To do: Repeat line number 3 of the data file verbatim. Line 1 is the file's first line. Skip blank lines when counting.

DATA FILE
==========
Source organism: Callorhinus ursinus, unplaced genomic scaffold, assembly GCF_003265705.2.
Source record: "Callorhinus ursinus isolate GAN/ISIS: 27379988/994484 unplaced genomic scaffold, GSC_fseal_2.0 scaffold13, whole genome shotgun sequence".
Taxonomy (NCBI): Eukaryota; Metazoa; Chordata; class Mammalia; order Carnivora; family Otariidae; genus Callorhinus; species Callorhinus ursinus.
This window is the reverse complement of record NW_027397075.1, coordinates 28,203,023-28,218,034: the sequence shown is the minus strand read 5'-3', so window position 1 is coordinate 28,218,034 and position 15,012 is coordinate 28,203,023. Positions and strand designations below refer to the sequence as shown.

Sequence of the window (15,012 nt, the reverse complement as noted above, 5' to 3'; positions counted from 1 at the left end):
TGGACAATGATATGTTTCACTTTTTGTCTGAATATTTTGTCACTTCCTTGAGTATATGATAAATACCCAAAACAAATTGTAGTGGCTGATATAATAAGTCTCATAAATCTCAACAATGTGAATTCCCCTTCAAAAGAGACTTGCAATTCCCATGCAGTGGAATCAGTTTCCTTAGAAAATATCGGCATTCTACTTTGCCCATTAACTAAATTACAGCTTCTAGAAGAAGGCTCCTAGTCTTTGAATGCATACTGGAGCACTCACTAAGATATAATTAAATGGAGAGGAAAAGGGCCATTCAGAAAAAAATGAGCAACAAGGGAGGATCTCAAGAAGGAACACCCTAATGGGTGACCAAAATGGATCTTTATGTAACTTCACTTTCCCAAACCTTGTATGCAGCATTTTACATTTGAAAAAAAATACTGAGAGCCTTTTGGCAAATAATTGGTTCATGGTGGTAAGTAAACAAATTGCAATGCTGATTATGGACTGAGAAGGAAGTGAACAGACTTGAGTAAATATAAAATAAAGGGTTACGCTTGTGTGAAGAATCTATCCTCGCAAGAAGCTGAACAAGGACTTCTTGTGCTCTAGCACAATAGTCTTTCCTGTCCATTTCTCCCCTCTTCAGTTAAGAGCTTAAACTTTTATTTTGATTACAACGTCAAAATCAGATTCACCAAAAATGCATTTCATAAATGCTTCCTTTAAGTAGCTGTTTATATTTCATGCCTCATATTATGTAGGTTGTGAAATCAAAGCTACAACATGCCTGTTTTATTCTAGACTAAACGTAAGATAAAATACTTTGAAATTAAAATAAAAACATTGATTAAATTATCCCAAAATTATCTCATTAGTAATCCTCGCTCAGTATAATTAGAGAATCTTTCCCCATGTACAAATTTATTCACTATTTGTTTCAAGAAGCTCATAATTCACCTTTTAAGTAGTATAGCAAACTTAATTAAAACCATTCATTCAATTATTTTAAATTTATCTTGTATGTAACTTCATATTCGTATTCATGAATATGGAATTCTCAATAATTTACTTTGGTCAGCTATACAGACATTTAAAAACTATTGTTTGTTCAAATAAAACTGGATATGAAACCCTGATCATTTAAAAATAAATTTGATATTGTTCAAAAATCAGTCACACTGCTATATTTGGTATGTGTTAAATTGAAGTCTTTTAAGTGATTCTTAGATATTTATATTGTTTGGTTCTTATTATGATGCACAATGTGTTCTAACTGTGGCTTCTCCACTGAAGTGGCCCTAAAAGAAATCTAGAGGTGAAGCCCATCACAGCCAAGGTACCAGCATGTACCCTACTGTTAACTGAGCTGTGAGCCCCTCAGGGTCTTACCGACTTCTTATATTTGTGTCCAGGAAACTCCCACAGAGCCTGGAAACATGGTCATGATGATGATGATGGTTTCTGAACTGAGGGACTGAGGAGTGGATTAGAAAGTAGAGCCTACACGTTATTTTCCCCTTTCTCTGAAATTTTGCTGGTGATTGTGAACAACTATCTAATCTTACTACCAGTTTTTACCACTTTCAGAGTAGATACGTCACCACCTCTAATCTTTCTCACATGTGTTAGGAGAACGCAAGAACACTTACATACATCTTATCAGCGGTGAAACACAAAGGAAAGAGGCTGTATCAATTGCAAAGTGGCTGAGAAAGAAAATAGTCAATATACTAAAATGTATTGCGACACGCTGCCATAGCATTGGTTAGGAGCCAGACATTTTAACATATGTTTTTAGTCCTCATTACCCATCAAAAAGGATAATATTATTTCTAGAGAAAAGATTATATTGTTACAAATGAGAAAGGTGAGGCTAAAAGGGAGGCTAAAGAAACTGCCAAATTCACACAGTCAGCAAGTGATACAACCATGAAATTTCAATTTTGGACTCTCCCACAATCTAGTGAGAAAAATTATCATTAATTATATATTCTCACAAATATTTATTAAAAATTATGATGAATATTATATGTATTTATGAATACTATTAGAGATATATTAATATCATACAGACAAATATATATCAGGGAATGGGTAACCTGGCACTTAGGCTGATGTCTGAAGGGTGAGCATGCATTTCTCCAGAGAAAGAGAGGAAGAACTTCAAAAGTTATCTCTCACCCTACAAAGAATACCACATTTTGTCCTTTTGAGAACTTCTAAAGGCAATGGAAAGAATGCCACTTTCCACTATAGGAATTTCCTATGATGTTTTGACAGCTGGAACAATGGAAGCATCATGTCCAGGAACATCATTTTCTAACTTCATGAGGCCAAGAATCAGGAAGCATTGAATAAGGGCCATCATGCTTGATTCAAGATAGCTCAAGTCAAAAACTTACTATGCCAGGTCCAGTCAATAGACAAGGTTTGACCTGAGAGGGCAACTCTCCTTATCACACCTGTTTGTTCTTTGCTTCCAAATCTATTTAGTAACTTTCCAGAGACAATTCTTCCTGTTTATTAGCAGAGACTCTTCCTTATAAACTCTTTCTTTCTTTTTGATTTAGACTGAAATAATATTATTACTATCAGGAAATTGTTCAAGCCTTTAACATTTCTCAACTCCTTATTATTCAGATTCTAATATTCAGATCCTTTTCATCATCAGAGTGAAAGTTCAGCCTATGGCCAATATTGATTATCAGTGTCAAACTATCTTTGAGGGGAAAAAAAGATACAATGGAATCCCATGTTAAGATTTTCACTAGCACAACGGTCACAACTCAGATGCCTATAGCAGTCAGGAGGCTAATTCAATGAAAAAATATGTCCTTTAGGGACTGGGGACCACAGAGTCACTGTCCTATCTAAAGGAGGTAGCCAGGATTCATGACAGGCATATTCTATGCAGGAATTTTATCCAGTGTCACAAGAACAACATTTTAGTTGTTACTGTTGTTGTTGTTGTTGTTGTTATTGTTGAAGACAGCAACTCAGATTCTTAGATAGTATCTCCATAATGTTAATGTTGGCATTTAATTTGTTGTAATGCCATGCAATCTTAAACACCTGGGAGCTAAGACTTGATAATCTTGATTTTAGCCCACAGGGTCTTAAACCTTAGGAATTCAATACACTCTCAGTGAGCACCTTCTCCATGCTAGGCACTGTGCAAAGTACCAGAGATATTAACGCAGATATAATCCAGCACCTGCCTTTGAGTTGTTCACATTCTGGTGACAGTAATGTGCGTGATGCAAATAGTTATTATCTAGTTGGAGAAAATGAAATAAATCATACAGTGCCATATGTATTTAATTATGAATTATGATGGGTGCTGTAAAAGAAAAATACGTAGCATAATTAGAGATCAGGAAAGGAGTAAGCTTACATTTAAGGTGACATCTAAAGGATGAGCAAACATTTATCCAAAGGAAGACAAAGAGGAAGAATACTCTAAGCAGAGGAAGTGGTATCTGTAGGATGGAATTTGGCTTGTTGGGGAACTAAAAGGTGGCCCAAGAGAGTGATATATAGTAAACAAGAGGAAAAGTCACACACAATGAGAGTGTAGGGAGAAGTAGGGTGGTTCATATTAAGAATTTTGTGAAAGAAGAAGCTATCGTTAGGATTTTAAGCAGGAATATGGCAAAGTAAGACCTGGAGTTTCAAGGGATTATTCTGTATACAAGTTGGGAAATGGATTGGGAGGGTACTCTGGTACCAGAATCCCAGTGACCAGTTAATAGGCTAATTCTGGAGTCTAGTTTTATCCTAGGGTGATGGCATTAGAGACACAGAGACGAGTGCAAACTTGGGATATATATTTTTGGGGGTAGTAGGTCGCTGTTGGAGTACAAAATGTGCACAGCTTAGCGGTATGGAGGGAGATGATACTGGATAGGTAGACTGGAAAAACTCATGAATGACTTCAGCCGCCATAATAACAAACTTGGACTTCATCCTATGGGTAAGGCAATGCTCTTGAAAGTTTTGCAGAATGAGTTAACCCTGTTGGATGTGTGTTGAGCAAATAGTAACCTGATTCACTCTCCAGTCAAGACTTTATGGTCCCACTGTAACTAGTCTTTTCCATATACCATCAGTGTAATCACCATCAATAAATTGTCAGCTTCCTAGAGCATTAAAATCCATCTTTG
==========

Taxonomy (NCBI): Eukaryota; Metazoa; Chordata; class Mammalia; order Carnivora; family Otariidae; genus Callorhinus; species Callorhinus ursinus.